What's more, they didn't just keep their arguments to themselves.  The Federalist Papers were a long series of articles carefully explaining the new Constitution and arguing as to why it was a good idea.  Less known but equally important, the Anti-Federalist Papers recorded the arguments of those opposed.  The American people were able to read both, reach their own conclusions based on the argument, and inform their representatives of their feelings.

Once that agreement was reached, it held pretty well for many decades.  There were disagreements, such as between Jefferson and Adams over foreign policy, but they were resolved peacefully through the ballot box.

The overall atmosphere of what we see as comity was partly because the federal government had so little power and was involved in so few things: the ordinary American could easily go through his entire life and never have dealings with any arm of the federal government other than the Post Office.  The states and local towns were where almost all the real power lay.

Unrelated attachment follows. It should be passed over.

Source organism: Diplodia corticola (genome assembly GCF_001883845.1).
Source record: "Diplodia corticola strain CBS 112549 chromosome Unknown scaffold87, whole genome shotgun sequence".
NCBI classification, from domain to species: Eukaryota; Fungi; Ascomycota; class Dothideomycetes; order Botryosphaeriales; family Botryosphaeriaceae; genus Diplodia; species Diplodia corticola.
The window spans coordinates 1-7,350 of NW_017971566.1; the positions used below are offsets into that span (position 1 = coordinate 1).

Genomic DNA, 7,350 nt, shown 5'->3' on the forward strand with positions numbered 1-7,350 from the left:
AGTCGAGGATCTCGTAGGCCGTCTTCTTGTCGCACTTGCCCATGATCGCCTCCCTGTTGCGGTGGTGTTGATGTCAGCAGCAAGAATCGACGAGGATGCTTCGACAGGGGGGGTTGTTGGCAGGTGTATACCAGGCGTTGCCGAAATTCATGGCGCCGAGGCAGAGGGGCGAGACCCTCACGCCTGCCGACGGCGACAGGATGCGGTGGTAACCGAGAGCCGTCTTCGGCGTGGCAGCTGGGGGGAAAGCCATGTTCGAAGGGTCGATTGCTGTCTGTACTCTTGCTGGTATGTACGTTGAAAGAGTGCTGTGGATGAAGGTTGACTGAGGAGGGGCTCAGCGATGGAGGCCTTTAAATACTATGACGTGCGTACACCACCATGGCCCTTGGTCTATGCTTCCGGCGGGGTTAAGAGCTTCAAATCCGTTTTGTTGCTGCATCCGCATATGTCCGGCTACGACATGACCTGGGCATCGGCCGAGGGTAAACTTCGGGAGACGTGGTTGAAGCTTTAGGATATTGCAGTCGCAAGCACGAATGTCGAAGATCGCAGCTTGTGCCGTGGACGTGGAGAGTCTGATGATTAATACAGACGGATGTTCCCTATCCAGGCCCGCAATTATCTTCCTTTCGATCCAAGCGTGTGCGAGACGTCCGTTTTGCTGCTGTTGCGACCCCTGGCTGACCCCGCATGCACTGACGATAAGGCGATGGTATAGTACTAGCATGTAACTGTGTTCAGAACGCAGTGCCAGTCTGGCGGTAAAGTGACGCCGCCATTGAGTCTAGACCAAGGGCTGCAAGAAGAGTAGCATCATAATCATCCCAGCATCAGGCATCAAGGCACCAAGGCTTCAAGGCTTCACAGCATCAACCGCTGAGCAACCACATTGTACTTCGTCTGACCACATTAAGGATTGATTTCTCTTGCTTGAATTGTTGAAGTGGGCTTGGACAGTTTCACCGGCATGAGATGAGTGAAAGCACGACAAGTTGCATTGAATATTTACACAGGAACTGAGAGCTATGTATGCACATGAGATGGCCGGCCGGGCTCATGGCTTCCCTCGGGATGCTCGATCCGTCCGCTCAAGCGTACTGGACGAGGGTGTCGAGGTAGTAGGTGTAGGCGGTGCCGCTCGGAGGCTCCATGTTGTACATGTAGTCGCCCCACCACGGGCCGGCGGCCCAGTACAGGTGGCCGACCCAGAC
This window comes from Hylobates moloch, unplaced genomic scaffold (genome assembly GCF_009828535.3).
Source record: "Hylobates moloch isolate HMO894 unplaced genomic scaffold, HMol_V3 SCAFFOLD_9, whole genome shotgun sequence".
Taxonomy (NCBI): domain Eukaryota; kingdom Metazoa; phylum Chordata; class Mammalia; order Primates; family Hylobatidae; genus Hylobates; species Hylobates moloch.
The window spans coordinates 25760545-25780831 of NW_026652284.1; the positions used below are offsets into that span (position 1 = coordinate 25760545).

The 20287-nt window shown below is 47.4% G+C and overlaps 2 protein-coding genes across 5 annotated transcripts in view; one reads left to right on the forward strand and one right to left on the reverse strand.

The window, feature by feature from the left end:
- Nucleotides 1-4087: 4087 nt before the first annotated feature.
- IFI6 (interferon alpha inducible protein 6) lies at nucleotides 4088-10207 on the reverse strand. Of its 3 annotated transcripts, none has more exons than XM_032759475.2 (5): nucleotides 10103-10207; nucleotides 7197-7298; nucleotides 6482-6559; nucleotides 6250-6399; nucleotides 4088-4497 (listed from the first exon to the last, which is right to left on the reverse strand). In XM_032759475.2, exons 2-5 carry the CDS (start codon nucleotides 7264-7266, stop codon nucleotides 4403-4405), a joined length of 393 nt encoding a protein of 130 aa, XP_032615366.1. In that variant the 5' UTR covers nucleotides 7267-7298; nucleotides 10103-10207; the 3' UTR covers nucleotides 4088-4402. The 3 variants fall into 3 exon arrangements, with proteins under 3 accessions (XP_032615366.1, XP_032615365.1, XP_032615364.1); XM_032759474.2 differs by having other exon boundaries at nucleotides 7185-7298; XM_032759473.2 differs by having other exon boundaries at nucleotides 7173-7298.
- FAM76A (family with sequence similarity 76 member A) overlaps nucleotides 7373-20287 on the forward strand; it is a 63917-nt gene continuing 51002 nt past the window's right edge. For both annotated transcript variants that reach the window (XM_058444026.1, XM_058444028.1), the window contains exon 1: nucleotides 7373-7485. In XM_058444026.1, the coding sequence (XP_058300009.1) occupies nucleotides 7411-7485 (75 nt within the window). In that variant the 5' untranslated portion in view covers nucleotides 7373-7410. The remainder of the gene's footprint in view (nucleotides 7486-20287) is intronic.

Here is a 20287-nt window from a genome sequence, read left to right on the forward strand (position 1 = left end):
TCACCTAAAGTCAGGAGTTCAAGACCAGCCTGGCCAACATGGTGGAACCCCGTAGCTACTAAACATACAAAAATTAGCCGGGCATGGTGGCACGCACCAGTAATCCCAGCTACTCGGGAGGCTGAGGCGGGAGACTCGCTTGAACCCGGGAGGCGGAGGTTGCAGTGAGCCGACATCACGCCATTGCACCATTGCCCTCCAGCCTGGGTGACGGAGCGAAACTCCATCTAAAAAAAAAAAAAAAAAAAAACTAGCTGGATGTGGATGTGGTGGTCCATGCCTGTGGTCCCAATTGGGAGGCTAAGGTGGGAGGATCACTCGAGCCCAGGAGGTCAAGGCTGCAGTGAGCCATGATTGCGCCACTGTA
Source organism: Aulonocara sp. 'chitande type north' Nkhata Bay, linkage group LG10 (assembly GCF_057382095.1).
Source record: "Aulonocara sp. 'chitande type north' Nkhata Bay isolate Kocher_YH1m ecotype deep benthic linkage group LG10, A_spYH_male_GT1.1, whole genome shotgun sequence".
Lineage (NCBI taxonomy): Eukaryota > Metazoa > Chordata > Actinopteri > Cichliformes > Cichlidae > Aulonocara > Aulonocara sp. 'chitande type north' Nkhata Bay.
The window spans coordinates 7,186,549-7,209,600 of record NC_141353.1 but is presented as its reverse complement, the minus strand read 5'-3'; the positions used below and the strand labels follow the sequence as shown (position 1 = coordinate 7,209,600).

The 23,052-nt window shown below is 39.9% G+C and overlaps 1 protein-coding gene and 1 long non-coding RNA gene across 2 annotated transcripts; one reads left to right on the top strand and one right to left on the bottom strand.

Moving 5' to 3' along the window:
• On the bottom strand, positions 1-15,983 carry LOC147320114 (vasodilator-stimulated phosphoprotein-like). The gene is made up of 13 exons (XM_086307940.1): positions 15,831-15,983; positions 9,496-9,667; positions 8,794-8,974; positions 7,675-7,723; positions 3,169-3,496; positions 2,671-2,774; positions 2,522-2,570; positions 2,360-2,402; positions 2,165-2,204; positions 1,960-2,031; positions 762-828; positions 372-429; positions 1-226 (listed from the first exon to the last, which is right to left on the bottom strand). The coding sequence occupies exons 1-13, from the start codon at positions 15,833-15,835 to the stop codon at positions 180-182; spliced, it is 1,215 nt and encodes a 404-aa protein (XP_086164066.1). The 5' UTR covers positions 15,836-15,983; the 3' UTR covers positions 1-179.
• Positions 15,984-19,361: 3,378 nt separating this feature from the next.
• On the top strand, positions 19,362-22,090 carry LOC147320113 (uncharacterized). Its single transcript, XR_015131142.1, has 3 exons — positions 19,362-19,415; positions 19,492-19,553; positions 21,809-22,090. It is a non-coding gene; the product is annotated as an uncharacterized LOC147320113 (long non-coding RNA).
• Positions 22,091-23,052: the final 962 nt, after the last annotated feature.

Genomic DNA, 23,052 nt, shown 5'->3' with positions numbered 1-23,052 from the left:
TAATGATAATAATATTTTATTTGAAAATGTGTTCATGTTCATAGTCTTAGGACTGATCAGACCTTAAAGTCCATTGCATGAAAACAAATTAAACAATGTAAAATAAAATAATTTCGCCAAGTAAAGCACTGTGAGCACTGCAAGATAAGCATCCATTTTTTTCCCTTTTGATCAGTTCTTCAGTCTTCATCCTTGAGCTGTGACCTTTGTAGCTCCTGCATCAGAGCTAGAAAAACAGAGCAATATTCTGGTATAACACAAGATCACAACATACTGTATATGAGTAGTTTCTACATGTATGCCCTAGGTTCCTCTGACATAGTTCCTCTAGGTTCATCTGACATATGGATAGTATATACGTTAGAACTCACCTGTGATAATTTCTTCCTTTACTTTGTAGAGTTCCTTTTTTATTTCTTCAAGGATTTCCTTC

Slavery was too big a problem to be resolved at that level, or by political means at all.  Abraham Lincoln dedicated his life to saving the Union and ultimately freeing the slaves.  In so doing, he grew the power and authority of the federal government far beyond what it had ever been before, breaking new ground for central control, and creating many more issues for Congress to fight over - which they did in the last half of the 19th century, even physically.

Of Comity and Hegemony

As ancient as many of our politicians are, they aren't that old; our institutional political memory doesn't go back any further than Franklin Roosevelt.  The twin crises of the Great Depression and World War II forged a somewhat unique political situation: by the end of FDR's long, long tenure, most opposition to his agenda had fizzled out or met in the middle.  There really was a national consensus regarding progressive liberalism, the growth of government, and a strong national defense.